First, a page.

With Municipalities Rejecting Public Stadium Financing, International Ownership Expected to Increase


Relocation from Oakland (where no public funds were available) to San Francisco forced Golden State Warriors ownership to self-finance the team’s new $1.4 billion venue – city statutes prevent the use of public money on privately owned sports venues – but speaking in general terms team President Rick Welts says that it’s the local community that benefits (see: “better quality of life”, “more varied cultural offering”) most from a building’s (and presumably the team’s) presence and thus it should bear the costs associated with construction. To hear Welts tell it, there really is no other choice but for teams to rely on public funding; they need new buildings to remain competitive (on the court/field and as a business) and cannot afford to pick up the costs themselves.

Florida House Rep. Bryan Avila disagrees citing Steven Ross’ decision to self-fund a $500 million renovation to Hard Rock Stadium (after the state legislature rejected a $350 million funding request from the Dolphins). Avila said, “we often forget that these sports franchises are a business” – and particularly lucrative ones at that; Jeffrey Loria bought the Miami Marlins for $158.5 million in ’02, only to sell it once he got a new stadium for $1.2 billion in ‘17 (with the help of $488 million in bonds from the County). The Miami Springs Republican is doing his part to end the handouts filing a House proposal that would both “repeal an unused pool of sales-tax dollars ($13 million/year) intended for building and improving professional sports stadiums” and prohibit the use of public funds to construct facilities used by sports teams moving forward.

Howie Long-Short: There’s no doubt that a “roaring economy, a championship caliber team and a city that never in its history has had [a modern arena]” eliminated much of the risk associated with the Warriors self-financing their new arena, but it’s disingenuous for Welts to suggest that it would take a perfect storm to replicate the model; we’ve seen stadium privatization trending on both coasts for nearly a decade now (see: Rams Stadium, Levi’s Stadium, MetLife Stadium). There’s also no shortage of wealthy individuals around the globe capable of self-funding – people that Andy Dolich, the president of the sports consultancy Dolich Consulting, says “literally have billions of dollars in disposable income that wouldn’t hesitate to spend $750 million on a stadium.”  The leagues simply need to alter their bylaws to allow for foreign ownership.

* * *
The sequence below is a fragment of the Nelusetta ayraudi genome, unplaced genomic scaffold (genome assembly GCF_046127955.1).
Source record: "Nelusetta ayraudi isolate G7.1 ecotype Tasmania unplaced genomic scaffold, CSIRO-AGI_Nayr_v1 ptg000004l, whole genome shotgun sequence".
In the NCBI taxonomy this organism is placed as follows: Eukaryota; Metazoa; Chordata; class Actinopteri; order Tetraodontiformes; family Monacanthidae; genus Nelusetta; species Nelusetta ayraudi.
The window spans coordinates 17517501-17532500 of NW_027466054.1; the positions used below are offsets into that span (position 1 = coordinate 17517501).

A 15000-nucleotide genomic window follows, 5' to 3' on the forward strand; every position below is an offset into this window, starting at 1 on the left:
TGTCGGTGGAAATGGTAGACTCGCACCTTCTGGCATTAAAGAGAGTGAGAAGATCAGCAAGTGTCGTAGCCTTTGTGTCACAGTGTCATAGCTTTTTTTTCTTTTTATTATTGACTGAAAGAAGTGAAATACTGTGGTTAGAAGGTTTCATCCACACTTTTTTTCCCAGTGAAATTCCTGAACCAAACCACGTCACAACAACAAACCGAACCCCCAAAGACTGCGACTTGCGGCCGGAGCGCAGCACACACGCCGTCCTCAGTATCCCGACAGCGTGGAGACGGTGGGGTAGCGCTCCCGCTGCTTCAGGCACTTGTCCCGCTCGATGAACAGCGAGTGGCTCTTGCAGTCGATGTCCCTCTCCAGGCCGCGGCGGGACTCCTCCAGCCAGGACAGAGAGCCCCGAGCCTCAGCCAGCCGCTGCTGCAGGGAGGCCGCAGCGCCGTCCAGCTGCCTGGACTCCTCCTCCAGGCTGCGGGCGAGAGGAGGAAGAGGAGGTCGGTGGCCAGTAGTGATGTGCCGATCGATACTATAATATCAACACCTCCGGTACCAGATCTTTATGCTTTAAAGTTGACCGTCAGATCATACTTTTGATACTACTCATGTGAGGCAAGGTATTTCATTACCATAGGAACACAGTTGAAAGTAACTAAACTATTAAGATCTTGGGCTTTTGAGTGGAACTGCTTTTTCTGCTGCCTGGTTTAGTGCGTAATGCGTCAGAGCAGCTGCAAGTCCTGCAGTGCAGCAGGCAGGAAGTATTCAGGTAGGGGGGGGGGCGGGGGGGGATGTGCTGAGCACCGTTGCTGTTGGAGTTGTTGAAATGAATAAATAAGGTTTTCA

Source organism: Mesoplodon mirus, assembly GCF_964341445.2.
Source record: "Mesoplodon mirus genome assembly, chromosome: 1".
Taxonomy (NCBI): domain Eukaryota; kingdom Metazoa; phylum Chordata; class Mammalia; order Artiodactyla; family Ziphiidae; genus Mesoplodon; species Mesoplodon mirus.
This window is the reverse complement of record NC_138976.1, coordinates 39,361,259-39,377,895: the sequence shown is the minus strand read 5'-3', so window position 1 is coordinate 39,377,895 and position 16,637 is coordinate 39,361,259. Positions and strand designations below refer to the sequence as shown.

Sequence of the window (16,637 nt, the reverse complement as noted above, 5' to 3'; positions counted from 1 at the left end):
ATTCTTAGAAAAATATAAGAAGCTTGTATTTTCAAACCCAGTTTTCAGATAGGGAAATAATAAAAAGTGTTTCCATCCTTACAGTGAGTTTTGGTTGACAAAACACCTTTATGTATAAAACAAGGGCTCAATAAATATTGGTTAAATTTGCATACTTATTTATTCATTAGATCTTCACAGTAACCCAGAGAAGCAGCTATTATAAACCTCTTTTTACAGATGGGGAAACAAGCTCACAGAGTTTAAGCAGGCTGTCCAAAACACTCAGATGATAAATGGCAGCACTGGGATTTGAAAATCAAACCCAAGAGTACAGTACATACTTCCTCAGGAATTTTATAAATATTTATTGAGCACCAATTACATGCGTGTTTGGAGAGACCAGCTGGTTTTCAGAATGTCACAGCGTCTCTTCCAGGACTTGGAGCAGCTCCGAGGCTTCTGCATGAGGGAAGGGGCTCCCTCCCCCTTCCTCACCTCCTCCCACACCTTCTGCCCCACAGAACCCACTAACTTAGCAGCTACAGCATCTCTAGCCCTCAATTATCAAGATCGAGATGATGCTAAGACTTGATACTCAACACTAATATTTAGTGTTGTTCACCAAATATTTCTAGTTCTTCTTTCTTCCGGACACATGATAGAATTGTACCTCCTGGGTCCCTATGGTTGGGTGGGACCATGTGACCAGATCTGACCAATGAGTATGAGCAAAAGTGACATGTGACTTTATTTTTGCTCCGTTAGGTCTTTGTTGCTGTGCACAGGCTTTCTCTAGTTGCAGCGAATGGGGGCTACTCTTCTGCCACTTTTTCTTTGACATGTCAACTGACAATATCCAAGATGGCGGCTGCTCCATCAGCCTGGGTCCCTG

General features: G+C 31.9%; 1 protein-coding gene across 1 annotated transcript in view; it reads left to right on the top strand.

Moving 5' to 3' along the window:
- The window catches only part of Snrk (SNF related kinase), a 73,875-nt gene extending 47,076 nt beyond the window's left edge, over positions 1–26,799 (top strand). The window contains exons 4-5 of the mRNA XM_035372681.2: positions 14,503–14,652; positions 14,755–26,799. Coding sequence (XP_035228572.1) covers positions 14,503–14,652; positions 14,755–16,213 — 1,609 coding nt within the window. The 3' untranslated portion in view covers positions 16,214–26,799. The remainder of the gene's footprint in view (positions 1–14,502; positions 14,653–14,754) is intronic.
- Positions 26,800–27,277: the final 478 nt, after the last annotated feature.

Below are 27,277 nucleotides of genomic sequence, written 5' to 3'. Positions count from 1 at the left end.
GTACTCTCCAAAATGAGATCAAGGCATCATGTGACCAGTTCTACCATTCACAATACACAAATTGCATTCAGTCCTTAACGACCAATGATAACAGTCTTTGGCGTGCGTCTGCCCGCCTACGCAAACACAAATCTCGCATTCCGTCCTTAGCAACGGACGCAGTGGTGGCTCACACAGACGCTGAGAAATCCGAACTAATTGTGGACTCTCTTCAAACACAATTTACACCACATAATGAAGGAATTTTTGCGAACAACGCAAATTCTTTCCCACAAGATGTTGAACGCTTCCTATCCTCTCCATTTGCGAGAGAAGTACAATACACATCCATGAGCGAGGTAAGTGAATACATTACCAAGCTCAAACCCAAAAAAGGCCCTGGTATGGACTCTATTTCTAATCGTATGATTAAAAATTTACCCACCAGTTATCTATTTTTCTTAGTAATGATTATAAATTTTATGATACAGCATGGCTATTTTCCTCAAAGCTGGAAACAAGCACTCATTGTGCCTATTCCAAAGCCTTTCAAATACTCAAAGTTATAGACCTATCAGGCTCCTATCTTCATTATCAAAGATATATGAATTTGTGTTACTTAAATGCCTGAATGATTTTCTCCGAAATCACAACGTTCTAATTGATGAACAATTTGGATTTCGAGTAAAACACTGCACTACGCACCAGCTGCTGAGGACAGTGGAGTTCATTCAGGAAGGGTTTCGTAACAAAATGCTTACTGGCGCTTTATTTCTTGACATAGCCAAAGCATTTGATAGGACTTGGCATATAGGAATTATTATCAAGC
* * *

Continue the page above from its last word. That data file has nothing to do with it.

Most cities, states, counties and regional districts oppose financing buildings that house sports teams because the costs have become exorbitant and it’s difficult for an elected official to justify – to the public – giving a billionaire the money to build a palace for a privately held business that continues to appreciate; the Warriors have increased in value from $450 million in ‘10, to an estimated (Forbes) $3.5 billion in ‘19. If the Florida bill passes, expect other states to draft their own versions. Dolich explained, “within the sports world (and public sector), the line always forms behind the first one to have any success in terms of revenue generation and distribution.” 

Those that support the use of public money on stadium/arena construction talk about job creation, tourism revenue and a “sense of community” but studies have shown that the costs outweigh the economic benefits; the jobs created are low-paying and seasonal and the tourism revenue generated from most sporting events is negligible. Dolich said there are some cities like “Memphis, New Orleans and Oklahoma City, where you can make a legitimate argument that having a pro sports franchise helps to attract other business”, but even in those locales the economic upside is limited; “when those teams are playing poorly, there aren’t a lot of people coming so that means less hotels and all the associated tax revenues.” Public financing for sports venues in major metro areas is history.

Historically speaking, sports venues have done little to stimulate the local economy, but the last generation of stadiums (think: built between 1970 – 1995) were built on the outskirts of town where land was cheap. As we’ve written about, the current trend is to build downtown – as part of greater mixed-use real-estate plays – where the venue can serve as a 365 day/year revenue generator (think: NE Patriots, SF Giants). Chase Arena is being developed alongside retail, restaurants and a public park. It’s those additional money making opportunities that will make stadium ownership attractive to investors worldwide moving forward.

Fan Marino: Relocation remains the leverage that team owners hold over the local municipality. The Raiders are moving to Las Vegas because unlike Oakland, the state agreed to contribute $750 million in public funding to the new stadium; and the city of Phoenix recently awarded the Suns $150 million for renovations (that total $230 million) after their owner Robert Sarver threatened to move the franchise to Seattle or Las Vegas. Seattle and Las Vegas remain strong stalking horses for NBA owners looking to extract public funds from the local government, so I expect to continue seeing the league’s teams use that strategy effectively. That’s not the case on the NFL side, though. With Los Angeles now spoken for, no real desirable major North American city exists – unless an owner is willing to go to Mexico City.

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Author: John Wall Street

At the intersection of sports & finance.

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